WASHINGTON -- After the marshal on Monday spoke the traditional "God save the United States and this honorable court," the Supreme Court ruled that the upstate New York town of Greece does not violate the First Amendment's prohibition of "establishment of religion" by opening its board of supervisors' meetings with a prayer. This ruling would not scandalize James Madison and other members of the First Congress, which drafted and sent to the states for ratification the First Amendment and the rest of the Bill of Rights. The Congress did thisafterhiring a chaplain.
FLINT, Mich. -- Earnest moralists lament Americans' distrust of government. What really is regrettable is that government does much to earn distrust, as Terry Dehko, 70, and his daughter Sandy Thomas, 41, understand.
WASHINGTON -- Recently, Barack Obama -- a Demosthenes determined to elevate our politics from coarseness to elegance; a Pericles sent to ameliorate our rhetorical impoverishment -- spoke at the University of Michigan. He came to that very friendly venue -- in 2012, he received 67 percent of the vote in Ann Arbor's county -- after visiting a local sandwich shop, where a muse must have whispered in the presidential ear. Rep. Paul Ryan, R-Wis., had recently released his budget, so Obama expressed his disapproval by calling it, for the benefit of his academic audience, a "meanwich" and a "stinkburger."
WASHINGTON -- In a 2006 interview, Supreme Court Justice Stephen Breyer said the Constitution is "basically about" one word -- "democracy" -- that appears in neither that document nor the Declaration of Independence. Democracy is America's way of allocating political power. The Constitution, however, was adopted to confine that power in order to "secure the blessings of" that which simultaneously justifies and limits democratic government -- natural liberty.
PHOENIX -- From the Goldwater Institute, the fertile frontal lobe of the conservative movement's brain, comes an innovative idea that is gaining traction in Alaska, Arizona and Georgia, and its advocates may bring it to at least 35 other states' legislatures. It would use the Constitution's Article V to move the nation back toward the limited government the Constitution's framers thought their document guaranteed.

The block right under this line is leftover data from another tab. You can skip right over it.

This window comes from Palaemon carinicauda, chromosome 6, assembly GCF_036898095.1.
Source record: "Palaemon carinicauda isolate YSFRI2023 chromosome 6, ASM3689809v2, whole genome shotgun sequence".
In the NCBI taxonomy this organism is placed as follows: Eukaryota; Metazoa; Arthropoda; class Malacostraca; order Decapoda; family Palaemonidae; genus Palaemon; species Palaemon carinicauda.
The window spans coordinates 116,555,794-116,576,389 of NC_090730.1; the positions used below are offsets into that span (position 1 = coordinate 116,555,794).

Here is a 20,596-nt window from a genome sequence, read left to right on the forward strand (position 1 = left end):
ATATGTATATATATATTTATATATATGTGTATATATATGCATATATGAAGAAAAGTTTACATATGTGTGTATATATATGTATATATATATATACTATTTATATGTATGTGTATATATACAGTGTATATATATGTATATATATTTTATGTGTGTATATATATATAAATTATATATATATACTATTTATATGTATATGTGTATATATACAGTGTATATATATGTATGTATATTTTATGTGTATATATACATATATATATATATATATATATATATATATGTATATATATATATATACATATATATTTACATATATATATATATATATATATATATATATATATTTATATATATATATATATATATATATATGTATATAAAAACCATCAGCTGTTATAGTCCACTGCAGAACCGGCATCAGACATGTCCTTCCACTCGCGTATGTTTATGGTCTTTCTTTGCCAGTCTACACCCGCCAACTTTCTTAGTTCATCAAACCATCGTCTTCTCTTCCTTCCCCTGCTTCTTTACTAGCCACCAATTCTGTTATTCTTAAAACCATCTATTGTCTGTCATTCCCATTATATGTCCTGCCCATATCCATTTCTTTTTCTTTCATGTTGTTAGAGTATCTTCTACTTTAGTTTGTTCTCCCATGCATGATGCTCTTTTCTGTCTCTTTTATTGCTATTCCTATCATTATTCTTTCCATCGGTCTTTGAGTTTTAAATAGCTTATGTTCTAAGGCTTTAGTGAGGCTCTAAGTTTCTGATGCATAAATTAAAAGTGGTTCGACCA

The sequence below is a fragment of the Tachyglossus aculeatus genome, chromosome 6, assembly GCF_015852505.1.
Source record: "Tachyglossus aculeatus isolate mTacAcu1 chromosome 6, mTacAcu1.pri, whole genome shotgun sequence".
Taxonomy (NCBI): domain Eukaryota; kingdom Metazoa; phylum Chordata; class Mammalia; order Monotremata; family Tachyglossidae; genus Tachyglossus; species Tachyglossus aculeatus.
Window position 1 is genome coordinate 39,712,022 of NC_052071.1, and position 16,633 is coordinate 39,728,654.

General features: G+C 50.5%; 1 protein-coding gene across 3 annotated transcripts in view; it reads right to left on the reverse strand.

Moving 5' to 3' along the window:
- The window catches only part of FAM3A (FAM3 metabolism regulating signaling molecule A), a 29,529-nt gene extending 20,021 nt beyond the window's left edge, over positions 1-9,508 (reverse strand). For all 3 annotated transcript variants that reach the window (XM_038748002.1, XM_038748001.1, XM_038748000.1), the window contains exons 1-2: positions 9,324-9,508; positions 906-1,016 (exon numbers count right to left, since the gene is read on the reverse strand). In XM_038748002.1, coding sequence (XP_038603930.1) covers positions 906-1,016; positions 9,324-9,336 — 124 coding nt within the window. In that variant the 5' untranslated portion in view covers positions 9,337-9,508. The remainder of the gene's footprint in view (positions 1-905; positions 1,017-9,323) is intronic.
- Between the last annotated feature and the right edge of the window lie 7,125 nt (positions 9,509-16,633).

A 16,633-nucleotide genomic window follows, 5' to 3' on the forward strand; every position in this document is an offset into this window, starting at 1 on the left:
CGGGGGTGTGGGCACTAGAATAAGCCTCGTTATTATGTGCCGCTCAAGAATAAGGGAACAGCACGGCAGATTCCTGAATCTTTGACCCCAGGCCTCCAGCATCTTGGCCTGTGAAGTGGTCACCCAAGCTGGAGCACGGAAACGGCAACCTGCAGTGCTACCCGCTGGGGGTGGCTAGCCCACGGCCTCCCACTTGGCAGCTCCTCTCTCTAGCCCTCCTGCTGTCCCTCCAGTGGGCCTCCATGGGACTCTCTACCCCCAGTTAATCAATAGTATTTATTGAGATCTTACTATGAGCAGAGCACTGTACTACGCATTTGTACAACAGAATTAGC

WASHINGTON -- The human kindling that makes up the flammable Republican base may soon burst into flames, again. Portions of that excitable cohort are looking -- some with fawn-like eyes filled with hurt, others with sparks shooting from eyes narrowed like gun slits -- askance at other Republicans urging Jeb Bush to seek the 2016 presidential nomination.
WASHINGTON -- Igor Stravinsky, the Russian composer, said of Poland, perilously positioned between Russia and Germany: "If you pitch your tent in the middle of Fifth Avenue, it is quite likely you will be run over by a bus." Poland has been run over hard and often; indeed, between 1795 and 1918 it disappeared from the map of Europe.
WASHINGTON -- Critics of Rep. Paul Ryan's remarks about cultural factors in the persistence of poverty are simultaneously shrill and boring. Their predictable minuet of synthetic indignation demonstrates how little liberals have learned about poverty or changed their rhetorical repertoire in the last 49 years.
WASHINGTON -- In September 1958, a future columnist, then 17, was unpacking as a college freshman when upperclassmen hired by tobacco companies knocked on his dormitory door, distributing free mini-packs of cigarettes. He and many other aspiring sophisticates became smokers. Six years later -- 50 years ago: Jan. 11, 1964 -- when the Surgeon General published the report declaring tobacco carcinogenic, more than 40 percent of American adults smoked. Today, when smoking is considered declassee rather than sophisticated, fewer than one-fifth do.
WASHINGTON -- What's been said of confession -- that it is good for one's soul but bad for one's reputation -- can also be true of testifying to Congress, so Lois Lerner has chosen to stay silent. Hers, however, is an eloquent silence.